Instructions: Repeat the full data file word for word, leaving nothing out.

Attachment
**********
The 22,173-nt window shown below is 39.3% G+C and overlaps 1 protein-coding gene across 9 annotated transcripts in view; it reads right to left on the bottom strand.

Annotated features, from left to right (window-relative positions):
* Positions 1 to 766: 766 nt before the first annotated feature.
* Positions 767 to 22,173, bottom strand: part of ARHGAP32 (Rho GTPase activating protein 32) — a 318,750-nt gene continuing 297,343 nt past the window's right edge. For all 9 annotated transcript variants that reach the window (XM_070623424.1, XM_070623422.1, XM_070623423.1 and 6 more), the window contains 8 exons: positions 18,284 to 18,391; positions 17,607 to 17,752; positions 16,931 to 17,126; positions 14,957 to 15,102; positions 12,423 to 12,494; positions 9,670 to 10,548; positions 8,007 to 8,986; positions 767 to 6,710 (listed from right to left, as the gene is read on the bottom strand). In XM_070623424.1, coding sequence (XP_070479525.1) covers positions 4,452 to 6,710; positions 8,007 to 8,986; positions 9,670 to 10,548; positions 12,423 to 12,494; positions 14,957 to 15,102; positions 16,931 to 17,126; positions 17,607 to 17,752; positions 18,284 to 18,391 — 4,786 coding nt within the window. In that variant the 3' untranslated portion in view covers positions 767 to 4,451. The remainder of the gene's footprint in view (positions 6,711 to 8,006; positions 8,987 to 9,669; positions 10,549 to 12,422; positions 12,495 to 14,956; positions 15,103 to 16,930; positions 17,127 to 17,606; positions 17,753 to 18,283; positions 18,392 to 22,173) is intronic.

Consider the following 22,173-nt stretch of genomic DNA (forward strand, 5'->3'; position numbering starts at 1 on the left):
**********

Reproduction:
The 22,173-nt window shown below is 39.3% G+C and overlaps 1 protein-coding gene across 9 annotated transcripts in view; it reads right to left on the bottom strand.

Annotated features, from left to right (window-relative positions):
* Positions 1 to 766: 766 nt before the first annotated feature.
* Positions 767 to 22,173, bottom strand: part of ARHGAP32 (Rho GTPase activating protein 32) — a 318,750-nt gene continuing 297,343 nt past the window's right edge. For all 9 annotated transcript variants that reach the window (XM_070623424.1, XM_070623422.1, XM_070623423.1 and 6 more), the window contains 8 exons: positions 18,284 to 18,391; positions 17,607 to 17,752; positions 16,931 to 17,126; positions 14,957 to 15,102; positions 12,423 to 12,494; positions 9,670 to 10,548; positions 8,007 to 8,986; positions 767 to 6,710 (listed from right to left, as the gene is read on the bottom strand). In XM_070623424.1, coding sequence (XP_070479525.1) covers positions 4,452 to 6,710; positions 8,007 to 8,986; positions 9,670 to 10,548; positions 12,423 to 12,494; positions 14,957 to 15,102; positions 16,931 to 17,126; positions 17,607 to 17,752; positions 18,284 to 18,391 — 4,786 coding nt within the window. In that variant the 3' untranslated portion in view covers positions 767 to 4,451. The remainder of the gene's footprint in view (positions 6,711 to 8,006; positions 8,987 to 9,669; positions 10,549 to 12,422; positions 12,495 to 14,956; positions 15,103 to 16,930; positions 17,127 to 17,606; positions 17,753 to 18,283; positions 18,392 to 22,173) is intronic.

Consider the following 22,173-nt stretch of genomic DNA (forward strand, 5'->3'; position numbering starts at 1 on the left):